Hairstyles have seen different trends over the years, but in most offices it's business as usual. A middle part is the most popular style, driven largely by younger workers. Forty-four percent of workers ages 18-24 part their hair in the middle, compared to only 23 percent of workers age 55 and older. Overall, 34 percent of workers prefer a middle part in their hair.

Left: 30 percent Right: 23 percent Middle: 34 percent Bald: 14 percent

Office life

The majority of people are frequently away from their desks; 40 percent of workers say they get up from their desks 10 or more times in a typical workday. Men are less likely to get up from their desk during the day than women, with 20 percent of men saying they leave their desks one time or less in a workday, compared to 12 percent of women.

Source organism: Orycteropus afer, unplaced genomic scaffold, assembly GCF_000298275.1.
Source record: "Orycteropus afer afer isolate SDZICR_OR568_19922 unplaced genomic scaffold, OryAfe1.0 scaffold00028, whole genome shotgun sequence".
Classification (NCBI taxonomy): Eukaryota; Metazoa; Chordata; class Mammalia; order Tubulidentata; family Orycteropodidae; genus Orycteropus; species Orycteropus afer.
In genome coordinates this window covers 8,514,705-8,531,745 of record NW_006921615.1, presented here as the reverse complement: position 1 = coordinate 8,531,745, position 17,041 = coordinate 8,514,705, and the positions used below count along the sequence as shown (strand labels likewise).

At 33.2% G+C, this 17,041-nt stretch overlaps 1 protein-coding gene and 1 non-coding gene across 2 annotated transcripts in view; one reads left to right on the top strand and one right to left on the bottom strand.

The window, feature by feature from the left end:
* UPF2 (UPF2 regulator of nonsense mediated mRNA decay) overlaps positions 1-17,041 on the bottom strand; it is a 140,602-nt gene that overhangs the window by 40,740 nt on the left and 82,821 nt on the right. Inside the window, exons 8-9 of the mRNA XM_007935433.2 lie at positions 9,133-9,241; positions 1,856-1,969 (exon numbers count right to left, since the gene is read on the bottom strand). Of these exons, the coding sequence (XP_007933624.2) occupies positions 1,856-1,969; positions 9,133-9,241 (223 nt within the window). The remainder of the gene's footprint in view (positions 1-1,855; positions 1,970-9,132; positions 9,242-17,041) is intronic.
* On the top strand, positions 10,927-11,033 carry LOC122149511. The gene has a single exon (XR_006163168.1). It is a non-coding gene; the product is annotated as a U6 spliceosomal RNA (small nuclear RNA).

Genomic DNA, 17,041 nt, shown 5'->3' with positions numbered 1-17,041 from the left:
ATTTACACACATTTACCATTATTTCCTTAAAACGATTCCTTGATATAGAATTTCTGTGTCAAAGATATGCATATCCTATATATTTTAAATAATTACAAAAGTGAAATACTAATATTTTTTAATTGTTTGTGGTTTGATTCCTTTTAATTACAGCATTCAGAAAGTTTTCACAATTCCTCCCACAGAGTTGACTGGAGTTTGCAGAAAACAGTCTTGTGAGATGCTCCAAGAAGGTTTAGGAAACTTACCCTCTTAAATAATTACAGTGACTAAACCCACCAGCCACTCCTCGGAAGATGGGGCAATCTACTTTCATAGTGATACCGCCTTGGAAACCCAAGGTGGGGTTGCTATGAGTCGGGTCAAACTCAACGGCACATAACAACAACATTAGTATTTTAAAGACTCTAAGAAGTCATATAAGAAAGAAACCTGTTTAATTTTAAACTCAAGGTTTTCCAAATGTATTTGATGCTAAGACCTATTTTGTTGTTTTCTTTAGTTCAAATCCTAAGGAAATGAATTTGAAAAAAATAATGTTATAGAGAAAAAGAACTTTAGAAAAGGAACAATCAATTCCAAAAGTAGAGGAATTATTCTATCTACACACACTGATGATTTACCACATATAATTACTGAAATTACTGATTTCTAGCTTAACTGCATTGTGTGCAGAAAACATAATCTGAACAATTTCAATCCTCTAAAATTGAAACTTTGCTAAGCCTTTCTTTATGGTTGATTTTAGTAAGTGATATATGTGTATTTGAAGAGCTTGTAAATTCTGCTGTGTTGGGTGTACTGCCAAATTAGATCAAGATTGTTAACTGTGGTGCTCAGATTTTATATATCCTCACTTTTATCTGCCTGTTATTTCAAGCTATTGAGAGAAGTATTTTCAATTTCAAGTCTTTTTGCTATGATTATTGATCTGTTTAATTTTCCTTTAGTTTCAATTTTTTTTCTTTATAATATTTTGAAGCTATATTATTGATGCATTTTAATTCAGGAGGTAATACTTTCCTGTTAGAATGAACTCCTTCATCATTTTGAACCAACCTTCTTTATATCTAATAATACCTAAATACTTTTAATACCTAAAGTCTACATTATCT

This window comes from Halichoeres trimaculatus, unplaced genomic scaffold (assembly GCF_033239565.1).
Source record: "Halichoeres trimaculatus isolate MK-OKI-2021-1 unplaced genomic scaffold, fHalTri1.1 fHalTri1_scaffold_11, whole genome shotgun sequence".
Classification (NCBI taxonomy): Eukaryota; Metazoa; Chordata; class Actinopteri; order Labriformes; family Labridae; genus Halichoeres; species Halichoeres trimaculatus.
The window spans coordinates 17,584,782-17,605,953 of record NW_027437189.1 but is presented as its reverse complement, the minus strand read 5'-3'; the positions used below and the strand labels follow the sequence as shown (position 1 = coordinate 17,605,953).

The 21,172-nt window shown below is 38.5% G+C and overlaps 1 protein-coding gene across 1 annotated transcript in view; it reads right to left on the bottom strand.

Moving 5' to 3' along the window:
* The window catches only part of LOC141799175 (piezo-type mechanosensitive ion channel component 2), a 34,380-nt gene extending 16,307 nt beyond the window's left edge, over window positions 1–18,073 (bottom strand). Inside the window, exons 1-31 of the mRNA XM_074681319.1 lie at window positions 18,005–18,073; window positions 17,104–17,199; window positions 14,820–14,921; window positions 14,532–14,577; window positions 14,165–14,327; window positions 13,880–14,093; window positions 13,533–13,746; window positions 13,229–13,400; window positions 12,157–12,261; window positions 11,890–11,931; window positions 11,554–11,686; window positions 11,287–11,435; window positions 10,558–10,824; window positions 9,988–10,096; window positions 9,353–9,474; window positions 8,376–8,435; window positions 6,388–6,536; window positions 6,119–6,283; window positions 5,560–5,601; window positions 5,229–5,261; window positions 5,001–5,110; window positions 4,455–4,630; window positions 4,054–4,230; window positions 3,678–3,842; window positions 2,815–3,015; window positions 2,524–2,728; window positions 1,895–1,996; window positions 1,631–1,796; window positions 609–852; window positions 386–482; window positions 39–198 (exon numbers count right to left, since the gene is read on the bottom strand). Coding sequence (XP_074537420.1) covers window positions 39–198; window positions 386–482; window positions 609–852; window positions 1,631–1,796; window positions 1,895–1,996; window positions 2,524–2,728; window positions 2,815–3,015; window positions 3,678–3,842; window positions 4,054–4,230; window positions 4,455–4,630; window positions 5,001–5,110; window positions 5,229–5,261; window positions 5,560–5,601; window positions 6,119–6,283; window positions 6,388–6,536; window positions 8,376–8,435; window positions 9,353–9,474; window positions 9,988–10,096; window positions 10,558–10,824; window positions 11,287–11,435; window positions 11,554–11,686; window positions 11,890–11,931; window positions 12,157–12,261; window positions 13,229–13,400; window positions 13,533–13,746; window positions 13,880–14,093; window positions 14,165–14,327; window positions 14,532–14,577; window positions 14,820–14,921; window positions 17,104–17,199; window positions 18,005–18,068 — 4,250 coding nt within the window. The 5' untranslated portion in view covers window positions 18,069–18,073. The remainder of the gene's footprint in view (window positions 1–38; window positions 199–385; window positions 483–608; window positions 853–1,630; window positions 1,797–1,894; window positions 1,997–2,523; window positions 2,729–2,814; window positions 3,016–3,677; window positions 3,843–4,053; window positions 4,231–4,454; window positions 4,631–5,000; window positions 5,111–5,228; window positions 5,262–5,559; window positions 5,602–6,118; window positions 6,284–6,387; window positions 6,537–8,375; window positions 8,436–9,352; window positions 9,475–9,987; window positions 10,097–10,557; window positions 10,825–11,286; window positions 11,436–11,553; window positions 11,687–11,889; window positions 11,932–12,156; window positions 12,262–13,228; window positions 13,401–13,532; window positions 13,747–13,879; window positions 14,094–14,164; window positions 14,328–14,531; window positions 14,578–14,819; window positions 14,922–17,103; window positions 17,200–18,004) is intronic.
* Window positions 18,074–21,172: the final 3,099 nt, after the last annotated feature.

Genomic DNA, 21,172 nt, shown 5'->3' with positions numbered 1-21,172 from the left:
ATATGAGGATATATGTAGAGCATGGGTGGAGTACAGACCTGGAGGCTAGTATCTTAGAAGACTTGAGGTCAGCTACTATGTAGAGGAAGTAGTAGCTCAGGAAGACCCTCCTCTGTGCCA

0 times: 15 percent 1 time: 2 percent 2 times: 4 percent 3 times: 7 percent 4 times: 8 percent 5-9 times- 24 percent 10 or more times: 40 percent

Similarly, 39 percent of workers say they eat lunch at their desk every day of the week.

Every day: 39 percent 3-4 times a week: 18 percent 1-2 times a week: 43 percent

The Internet and smartphones have made it easier than ever for employees to get distracted from their work. But just how much time do they feel they spend actually working on a daily basis?

8 hours: 38 percent 7 hours: 21 percent 6 hours: 18 percent 5 hours: 11 percent 4 hours or less: 12 percent